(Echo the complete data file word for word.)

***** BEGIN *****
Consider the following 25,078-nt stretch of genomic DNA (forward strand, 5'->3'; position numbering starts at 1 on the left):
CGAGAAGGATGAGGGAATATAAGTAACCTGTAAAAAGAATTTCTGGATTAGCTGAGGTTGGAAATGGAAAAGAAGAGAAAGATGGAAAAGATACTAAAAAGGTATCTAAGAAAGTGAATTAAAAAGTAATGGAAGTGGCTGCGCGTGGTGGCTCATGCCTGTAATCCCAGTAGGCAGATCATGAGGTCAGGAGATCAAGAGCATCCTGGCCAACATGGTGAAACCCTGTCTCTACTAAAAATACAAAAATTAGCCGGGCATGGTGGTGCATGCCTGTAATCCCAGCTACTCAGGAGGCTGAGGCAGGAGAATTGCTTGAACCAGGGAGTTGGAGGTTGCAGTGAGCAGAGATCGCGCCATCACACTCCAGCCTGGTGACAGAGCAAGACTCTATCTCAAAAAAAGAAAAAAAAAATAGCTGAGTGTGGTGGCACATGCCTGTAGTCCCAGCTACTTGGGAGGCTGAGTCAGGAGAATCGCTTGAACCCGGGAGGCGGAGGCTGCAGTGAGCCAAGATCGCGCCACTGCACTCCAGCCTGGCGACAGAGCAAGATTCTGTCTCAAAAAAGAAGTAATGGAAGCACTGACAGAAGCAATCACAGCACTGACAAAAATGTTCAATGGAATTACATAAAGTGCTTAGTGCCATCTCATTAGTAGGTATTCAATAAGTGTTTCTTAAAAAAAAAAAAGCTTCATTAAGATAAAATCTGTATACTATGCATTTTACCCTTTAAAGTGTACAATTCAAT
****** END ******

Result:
Consider the following 25,078-nt stretch of genomic DNA (forward strand, 5'->3'; position numbering starts at 1 on the left):
CGAGAAGGATGAGGGAATATAAGTAACCTGTAAAAAGAATTTCTGGATTAGCTGAGGTTGGAAATGGAAAAGAAGAGAAAGATGGAAAAGATACTAAAAAGGTATCTAAGAAAGTGAATTAAAAAGTAATGGAAGTGGCTGCGCGTGGTGGCTCATGCCTGTAATCCCAGTAGGCAGATCATGAGGTCAGGAGATCAAGAGCATCCTGGCCAACATGGTGAAACCCTGTCTCTACTAAAAATACAAAAATTAGCCGGGCATGGTGGTGCATGCCTGTAATCCCAGCTACTCAGGAGGCTGAGGCAGGAGAATTGCTTGAACCAGGGAGTTGGAGGTTGCAGTGAGCAGAGATCGCGCCATCACACTCCAGCCTGGTGACAGAGCAAGACTCTATCTCAAAAAAAGAAAAAAAAAATAGCTGAGTGTGGTGGCACATGCCTGTAGTCCCAGCTACTTGGGAGGCTGAGTCAGGAGAATCGCTTGAACCCGGGAGGCGGAGGCTGCAGTGAGCCAAGATCGCGCCACTGCACTCCAGCCTGGCGACAGAGCAAGATTCTGTCTCAAAAAAGAAGTAATGGAAGCACTGACAGAAGCAATCACAGCACTGACAAAAATGTTCAATGGAATTACATAAAGTGCTTAGTGCCATCTCATTAGTAGGTATTCAATAAGTGTTTCTTAAAAAAAAAAAAGCTTCATTAAGATAAAATCTGTATACTATGCATTTTACCCTTTAAAGTGTACAATTCAAT